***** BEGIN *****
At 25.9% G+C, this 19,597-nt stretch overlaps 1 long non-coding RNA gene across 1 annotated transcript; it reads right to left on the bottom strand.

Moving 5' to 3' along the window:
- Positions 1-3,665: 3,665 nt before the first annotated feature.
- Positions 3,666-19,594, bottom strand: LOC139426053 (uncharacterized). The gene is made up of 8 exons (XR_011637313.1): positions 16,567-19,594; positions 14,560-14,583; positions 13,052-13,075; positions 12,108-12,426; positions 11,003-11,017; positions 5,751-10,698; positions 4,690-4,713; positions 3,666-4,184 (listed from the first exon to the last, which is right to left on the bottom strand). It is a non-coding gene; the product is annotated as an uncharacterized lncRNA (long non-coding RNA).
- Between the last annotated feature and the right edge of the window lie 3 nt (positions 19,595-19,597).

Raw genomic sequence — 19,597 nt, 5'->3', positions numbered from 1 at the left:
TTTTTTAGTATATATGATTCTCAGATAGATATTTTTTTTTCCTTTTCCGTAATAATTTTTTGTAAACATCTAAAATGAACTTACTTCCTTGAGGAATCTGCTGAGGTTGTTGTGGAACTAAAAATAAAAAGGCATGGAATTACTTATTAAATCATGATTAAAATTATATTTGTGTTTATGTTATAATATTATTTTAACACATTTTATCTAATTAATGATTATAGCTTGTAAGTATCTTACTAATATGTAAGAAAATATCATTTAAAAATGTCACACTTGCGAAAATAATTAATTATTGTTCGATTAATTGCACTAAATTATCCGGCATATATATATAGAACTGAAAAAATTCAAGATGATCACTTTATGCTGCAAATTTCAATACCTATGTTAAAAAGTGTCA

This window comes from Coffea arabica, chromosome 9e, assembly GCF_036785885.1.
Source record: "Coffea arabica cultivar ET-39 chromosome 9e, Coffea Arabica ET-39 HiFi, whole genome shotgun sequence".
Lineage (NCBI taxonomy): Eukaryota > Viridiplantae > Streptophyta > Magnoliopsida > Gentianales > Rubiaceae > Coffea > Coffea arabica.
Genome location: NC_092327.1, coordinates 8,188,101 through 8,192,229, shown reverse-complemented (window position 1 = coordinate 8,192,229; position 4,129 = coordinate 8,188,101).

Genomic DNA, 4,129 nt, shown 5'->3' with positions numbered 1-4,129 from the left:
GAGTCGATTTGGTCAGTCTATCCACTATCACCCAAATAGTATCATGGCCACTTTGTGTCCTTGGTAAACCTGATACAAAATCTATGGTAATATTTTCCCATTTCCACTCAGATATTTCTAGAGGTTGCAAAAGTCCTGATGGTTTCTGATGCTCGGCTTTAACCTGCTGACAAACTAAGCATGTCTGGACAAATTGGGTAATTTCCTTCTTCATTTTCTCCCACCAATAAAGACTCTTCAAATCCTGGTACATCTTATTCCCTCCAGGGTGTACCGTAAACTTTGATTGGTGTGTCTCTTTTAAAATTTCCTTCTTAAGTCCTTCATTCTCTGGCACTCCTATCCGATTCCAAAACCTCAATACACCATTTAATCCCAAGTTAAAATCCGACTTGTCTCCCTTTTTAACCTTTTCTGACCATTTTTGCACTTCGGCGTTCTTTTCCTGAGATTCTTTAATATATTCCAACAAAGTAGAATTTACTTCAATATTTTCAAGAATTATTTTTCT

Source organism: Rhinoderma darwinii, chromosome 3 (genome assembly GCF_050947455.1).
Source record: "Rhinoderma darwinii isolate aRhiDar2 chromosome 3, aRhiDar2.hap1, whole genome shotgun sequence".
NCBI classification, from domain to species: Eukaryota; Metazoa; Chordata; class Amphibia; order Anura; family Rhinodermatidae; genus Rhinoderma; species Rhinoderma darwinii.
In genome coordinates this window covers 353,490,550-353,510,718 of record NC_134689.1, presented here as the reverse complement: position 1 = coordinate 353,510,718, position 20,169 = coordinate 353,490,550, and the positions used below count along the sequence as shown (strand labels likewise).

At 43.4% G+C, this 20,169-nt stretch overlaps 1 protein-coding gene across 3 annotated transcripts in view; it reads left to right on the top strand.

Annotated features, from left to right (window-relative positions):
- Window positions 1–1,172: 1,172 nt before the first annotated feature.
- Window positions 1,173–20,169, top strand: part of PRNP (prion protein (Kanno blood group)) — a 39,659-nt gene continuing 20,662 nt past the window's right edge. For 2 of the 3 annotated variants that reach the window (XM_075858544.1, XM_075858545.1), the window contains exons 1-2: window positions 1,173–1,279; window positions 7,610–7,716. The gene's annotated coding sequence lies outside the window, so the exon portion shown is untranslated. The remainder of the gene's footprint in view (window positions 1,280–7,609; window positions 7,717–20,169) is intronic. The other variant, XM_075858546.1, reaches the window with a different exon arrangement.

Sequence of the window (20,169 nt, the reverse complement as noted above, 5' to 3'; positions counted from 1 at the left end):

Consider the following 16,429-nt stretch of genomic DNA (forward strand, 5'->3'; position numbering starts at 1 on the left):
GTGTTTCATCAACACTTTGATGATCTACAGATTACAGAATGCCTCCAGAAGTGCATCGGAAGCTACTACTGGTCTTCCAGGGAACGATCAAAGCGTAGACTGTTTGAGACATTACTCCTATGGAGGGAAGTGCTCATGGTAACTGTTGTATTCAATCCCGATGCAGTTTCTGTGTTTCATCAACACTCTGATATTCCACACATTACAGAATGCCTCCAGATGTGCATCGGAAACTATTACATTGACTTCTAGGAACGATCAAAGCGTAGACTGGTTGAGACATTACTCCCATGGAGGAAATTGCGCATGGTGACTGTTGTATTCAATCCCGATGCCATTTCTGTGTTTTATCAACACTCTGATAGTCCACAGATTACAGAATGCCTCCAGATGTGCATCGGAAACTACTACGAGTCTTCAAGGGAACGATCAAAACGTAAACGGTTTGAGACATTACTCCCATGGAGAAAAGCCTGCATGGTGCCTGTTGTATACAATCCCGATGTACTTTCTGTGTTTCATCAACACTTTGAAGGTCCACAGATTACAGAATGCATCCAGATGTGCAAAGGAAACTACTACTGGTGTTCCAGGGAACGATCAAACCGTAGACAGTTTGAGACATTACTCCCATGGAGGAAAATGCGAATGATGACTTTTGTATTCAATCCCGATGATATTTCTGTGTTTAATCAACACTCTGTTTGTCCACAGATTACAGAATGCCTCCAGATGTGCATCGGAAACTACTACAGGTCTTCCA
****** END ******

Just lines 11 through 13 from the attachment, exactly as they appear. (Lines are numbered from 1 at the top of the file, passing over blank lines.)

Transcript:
Genome location: NC_092327.1, coordinates 8,188,101 through 8,192,229, shown reverse-complemented (window position 1 = coordinate 8,192,229; position 4,129 = coordinate 8,188,101).

Genomic DNA, 4,129 nt, shown 5'->3' with positions numbered 1-4,129 from the left:
GAGTCGATTTGGTCAGTCTATCCACTATCACCCAAATAGTATCATGGCCACTTTGTGTCCTTGGTAAACCTGATACAAAATCTATGGTAATATTTTCCCATTTCCACTCAGATATTTCTAGAGGTTGCAAAAGTCCTGATGGTTTCTGATGCTCGGCTTTAACCTGCTGACAAACTAAGCATGTCTGGACAAATTGGGTAATTTCCTTCTTCATTTTCTCCCACCAATAAAGACTCTTCAAATCCTGGTACATCTTATTCCCTCCAGGGTGTACCGTAAACTTTGATTGGTGTGTCTCTTTTAAAATTTCCTTCTTAAGTCCTTCATTCTCTGGCACTCCTATCCGATTCCAAAACCTCAATACACCATTTAATCCCAAGTTAAAATCCGACTTGTCTCCCTTTTTAACCTTTTCTGACCATTTTTGCACTTCGGCGTTCTTTTCCTGAGATTCTTTAATATATTCCAACAAAGTAGAATTTACTTCAATATTTTCAAGAATTATTTTTCT